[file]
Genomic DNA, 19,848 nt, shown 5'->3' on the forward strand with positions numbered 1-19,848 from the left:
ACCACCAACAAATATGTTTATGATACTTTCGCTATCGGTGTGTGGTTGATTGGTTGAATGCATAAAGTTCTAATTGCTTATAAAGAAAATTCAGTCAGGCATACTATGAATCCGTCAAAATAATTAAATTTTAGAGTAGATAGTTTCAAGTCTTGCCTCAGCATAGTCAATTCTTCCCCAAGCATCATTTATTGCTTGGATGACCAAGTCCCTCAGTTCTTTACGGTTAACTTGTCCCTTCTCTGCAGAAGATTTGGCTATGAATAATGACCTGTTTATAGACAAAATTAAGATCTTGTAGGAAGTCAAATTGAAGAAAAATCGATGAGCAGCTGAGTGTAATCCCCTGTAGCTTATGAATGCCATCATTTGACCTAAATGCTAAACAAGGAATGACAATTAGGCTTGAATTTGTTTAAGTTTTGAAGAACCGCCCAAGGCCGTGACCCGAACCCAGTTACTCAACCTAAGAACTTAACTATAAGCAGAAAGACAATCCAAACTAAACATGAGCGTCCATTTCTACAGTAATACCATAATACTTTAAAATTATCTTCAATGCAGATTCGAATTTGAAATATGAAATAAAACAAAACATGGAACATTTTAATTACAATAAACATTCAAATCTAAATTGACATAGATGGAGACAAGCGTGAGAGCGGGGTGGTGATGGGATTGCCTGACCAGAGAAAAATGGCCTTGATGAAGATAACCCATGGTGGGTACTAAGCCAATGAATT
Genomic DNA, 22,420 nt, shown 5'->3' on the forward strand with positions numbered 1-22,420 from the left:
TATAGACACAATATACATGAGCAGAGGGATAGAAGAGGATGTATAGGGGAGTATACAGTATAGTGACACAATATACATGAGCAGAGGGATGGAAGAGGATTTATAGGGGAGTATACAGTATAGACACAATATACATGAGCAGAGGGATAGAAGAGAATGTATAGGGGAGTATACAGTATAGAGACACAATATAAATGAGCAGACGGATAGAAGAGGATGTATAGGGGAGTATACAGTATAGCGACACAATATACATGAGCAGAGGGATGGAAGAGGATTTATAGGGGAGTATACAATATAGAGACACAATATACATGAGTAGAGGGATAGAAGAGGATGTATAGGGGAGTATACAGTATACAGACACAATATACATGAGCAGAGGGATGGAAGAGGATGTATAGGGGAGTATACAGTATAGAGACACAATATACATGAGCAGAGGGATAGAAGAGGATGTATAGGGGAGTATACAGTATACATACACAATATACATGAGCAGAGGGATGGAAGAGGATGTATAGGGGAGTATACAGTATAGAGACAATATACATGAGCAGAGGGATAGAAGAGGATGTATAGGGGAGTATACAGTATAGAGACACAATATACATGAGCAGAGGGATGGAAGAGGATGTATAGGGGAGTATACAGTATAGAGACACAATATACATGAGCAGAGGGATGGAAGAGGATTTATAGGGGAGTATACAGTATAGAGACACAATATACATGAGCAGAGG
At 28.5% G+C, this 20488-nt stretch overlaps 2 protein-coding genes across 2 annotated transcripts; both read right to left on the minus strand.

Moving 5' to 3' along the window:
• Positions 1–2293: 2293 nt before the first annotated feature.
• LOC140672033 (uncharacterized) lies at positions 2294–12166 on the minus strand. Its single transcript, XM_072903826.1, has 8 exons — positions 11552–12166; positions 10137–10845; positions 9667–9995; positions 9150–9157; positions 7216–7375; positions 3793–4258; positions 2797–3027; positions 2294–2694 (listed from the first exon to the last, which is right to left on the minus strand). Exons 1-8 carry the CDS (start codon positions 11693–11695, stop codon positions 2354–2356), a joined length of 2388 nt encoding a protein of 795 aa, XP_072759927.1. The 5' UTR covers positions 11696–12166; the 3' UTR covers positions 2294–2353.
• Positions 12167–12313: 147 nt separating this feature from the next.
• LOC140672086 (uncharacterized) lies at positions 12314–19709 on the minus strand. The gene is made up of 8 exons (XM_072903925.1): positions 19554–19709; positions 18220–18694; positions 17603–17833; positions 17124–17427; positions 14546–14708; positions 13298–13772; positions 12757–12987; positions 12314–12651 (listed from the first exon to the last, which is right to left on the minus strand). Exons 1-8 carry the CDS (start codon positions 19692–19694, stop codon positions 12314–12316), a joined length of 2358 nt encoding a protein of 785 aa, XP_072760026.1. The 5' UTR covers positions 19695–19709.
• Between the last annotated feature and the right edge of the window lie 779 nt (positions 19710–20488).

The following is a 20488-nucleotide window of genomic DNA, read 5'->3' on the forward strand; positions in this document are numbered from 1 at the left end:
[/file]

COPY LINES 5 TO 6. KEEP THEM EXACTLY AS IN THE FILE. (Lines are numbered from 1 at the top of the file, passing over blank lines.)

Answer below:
At 28.5% G+C, this 20488-nt stretch overlaps 2 protein-coding genes across 2 annotated transcripts; both read right to left on the minus strand.

Moving 5' to 3' along the window: